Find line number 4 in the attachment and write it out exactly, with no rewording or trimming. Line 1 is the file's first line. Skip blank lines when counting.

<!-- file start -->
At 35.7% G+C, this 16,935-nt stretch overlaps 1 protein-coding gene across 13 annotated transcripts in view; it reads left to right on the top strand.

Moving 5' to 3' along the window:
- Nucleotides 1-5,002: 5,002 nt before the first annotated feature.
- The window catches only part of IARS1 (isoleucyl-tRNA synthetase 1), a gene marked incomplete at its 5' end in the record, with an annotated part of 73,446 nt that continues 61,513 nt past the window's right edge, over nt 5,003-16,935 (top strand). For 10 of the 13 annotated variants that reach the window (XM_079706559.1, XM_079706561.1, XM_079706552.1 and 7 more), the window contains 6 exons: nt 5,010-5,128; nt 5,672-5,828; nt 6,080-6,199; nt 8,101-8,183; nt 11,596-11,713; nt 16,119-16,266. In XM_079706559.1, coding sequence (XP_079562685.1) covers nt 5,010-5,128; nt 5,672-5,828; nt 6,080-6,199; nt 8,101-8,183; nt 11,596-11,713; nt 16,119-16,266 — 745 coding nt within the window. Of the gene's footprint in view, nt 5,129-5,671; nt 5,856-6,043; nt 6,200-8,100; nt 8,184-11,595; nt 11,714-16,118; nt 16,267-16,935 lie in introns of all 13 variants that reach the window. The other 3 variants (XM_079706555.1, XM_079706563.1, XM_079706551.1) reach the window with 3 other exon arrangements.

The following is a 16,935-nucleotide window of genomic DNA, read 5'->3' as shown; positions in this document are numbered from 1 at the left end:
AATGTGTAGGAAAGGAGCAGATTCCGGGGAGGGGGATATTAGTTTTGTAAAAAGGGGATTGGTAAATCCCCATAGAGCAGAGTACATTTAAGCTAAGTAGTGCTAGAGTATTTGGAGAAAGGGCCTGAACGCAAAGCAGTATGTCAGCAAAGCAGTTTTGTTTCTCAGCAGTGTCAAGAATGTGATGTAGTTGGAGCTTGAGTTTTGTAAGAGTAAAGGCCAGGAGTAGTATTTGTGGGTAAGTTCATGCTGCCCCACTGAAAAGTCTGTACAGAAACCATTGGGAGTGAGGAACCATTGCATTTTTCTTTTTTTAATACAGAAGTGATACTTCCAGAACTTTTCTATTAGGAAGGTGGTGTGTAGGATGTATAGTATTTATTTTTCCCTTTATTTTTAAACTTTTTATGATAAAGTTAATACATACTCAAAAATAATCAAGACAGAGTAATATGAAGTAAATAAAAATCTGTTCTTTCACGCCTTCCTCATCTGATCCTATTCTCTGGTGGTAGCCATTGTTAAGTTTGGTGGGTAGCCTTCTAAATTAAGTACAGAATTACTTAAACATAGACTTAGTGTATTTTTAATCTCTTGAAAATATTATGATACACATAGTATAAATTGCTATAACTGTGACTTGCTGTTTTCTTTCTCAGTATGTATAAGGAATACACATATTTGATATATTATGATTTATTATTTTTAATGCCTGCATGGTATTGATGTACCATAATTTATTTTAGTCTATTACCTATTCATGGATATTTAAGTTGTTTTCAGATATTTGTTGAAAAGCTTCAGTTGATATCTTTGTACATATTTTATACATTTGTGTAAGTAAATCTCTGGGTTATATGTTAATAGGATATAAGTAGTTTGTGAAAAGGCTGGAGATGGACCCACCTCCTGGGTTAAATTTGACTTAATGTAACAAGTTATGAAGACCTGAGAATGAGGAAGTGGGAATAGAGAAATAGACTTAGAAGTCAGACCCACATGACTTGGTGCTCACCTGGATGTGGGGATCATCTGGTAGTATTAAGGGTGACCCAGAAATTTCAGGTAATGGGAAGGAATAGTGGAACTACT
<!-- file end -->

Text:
- The window catches only part of IARS1 (isoleucyl-tRNA synthetase 1), a gene marked incomplete at its 5' end in the record, with an annotated part of 73,446 nt that continues 61,513 nt past the window's right edge, over nt 5,003-16,935 (top strand). For 10 of the 13 annotated variants that reach the window (XM_079706559.1, XM_079706561.1, XM_079706552.1 and 7 more), the window contains 6 exons: nt 5,010-5,128; nt 5,672-5,828; nt 6,080-6,199; nt 8,101-8,183; nt 11,596-11,713; nt 16,119-16,266. In XM_079706559.1, coding sequence (XP_079562685.1) covers nt 5,010-5,128; nt 5,672-5,828; nt 6,080-6,199; nt 8,101-8,183; nt 11,596-11,713; nt 16,119-16,266 — 745 coding nt within the window. Of the gene's footprint in view, nt 5,129-5,671; nt 5,856-6,043; nt 6,200-8,100; nt 8,184-11,595; nt 11,714-16,118; nt 16,267-16,935 lie in introns of all 13 variants that reach the window. The other 3 variants (XM_079706555.1, XM_079706563.1, XM_079706551.1) reach the window with 3 other exon arrangements.